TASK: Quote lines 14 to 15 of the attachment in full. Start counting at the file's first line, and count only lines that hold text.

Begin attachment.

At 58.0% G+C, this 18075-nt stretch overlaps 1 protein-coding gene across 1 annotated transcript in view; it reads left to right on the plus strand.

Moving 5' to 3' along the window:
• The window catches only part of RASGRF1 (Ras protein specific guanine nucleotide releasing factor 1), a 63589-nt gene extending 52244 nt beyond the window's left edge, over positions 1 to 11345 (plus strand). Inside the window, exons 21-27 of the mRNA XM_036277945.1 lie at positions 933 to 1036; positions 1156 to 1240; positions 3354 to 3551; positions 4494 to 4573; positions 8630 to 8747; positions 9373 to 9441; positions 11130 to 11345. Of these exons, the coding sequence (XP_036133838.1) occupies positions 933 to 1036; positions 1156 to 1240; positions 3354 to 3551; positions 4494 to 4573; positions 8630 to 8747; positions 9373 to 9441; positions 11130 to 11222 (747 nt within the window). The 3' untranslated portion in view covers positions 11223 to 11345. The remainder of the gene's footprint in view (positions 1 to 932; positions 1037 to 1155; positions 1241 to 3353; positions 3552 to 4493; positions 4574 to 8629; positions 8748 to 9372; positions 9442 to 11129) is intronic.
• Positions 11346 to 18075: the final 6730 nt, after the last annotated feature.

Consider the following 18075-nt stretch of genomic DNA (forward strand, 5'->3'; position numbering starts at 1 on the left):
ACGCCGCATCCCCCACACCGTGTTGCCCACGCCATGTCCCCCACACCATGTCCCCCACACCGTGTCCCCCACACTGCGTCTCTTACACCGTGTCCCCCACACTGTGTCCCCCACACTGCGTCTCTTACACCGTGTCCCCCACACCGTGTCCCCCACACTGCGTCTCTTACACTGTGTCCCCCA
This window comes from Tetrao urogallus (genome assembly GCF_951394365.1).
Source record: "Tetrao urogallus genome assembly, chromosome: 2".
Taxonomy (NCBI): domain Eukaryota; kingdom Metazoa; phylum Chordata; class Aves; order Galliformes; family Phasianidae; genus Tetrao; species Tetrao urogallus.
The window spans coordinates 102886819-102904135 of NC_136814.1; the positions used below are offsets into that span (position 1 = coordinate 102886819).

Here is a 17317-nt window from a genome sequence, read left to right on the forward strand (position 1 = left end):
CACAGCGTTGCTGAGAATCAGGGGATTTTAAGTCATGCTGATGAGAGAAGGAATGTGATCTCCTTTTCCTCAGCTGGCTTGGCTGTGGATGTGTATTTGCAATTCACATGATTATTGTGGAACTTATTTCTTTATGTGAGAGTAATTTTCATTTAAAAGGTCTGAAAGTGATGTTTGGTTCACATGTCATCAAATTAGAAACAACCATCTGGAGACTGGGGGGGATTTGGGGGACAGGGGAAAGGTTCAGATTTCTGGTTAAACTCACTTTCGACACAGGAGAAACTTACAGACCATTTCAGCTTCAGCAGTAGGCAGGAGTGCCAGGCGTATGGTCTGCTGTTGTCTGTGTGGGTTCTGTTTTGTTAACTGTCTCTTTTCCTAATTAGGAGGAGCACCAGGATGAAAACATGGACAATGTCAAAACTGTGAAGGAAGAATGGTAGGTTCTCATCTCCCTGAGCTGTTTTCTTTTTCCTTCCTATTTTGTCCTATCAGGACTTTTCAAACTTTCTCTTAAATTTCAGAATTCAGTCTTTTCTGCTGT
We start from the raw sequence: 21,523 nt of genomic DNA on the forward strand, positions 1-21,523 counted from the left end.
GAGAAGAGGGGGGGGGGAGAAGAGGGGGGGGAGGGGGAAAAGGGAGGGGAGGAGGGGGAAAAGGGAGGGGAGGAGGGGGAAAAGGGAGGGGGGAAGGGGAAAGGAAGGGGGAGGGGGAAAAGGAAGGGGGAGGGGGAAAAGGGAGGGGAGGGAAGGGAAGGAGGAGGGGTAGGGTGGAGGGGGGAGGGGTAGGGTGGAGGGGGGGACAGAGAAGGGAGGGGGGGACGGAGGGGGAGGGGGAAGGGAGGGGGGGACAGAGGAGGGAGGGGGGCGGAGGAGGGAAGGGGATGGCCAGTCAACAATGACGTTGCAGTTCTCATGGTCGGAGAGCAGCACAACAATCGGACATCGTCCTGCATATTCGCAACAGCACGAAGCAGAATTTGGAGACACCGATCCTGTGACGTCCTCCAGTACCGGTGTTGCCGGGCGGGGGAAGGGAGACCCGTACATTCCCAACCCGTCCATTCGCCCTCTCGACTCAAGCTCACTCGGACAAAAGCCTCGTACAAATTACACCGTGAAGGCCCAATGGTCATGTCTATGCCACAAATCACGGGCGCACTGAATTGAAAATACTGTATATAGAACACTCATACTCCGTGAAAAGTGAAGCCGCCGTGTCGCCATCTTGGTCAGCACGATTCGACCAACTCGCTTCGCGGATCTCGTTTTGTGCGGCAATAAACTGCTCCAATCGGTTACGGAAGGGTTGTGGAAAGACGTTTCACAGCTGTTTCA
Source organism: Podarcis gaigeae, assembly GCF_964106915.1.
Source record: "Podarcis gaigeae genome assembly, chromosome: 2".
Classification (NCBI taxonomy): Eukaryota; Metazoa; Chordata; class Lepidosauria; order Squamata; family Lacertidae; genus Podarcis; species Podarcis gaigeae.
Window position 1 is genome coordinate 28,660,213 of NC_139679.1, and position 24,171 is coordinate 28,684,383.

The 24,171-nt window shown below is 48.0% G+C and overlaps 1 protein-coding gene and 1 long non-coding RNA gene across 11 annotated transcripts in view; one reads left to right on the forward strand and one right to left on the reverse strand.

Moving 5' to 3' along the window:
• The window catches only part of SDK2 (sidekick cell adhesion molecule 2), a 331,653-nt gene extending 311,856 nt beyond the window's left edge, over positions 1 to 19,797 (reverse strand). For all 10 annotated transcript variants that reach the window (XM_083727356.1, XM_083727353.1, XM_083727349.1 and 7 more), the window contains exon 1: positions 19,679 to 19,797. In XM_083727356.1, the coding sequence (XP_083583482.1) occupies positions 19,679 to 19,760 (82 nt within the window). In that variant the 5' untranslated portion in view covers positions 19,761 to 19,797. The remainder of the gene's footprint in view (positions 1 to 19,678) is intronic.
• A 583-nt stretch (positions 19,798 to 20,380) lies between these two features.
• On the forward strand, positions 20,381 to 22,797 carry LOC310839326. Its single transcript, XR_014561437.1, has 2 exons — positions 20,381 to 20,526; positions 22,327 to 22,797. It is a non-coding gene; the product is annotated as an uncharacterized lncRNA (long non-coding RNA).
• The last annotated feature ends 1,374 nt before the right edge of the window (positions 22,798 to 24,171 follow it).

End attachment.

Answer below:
GAGAAGAGGGGGGGGGGAGAAGAGGGGGGGGAGGGGGAAAAGGGAGGGGAGGAGGGGGAAAAGGGAGGGGAGGAGGGGGAAAAGGGAGGGGGGAAGGGGAAAGGAAGGGGGAGGGGGAAAAGGAAGGGGGAGGGGGAAAAGGGAGGGGAGGGAAGGGAAGGAGGAGGGGTAGGGTGGAGGGGGGAGGGGTAGGGTGGAGGGGGGGACAGAGAAGGGAGGGGGGGACGGAGGGGGAGGGGGAAGGGAGGGGGGGACAGAGGAGGGAGGGGGGCGGAGGAGGGAAGGGGATGGCCAGTCAACAATGACGTTGCAGTTCTCATGGTCGGAGAGCAGCACAACAATCGGACATCGTCCTGCATATTCGCAACAGCACGAAGCAGAATTTGGAGACACCGATCCTGTGACGTCCTCCAGTACCGGTGTTGCCGGGCGGGGGAAGGGAGACCCGTACATTCCCAACCCGTCCATTCGCCCTCTCGACTCAAGCTCACTCGGACAAAAGCCTCGTACAAATTACACCGTGAAGGCCCAATGGTCATGTCTATGCCACAAATCACGGGCGCACTGAATTGAAAATACTGTATATAGAACACTCATACTCCGTGAAAAGTGAAGCCGCCGTGTCGCCATCTTGGTCAGCACGATTCGACCAACTCGCTTCGCGGATCTCGTTTTGTGCGGCAATAAACTGCTCCAATCGGTTACGGAAGGGTTGTGGAAAGACGTTTCACAGCTGTTTCA
Source organism: Podarcis gaigeae, assembly GCF_964106915.1.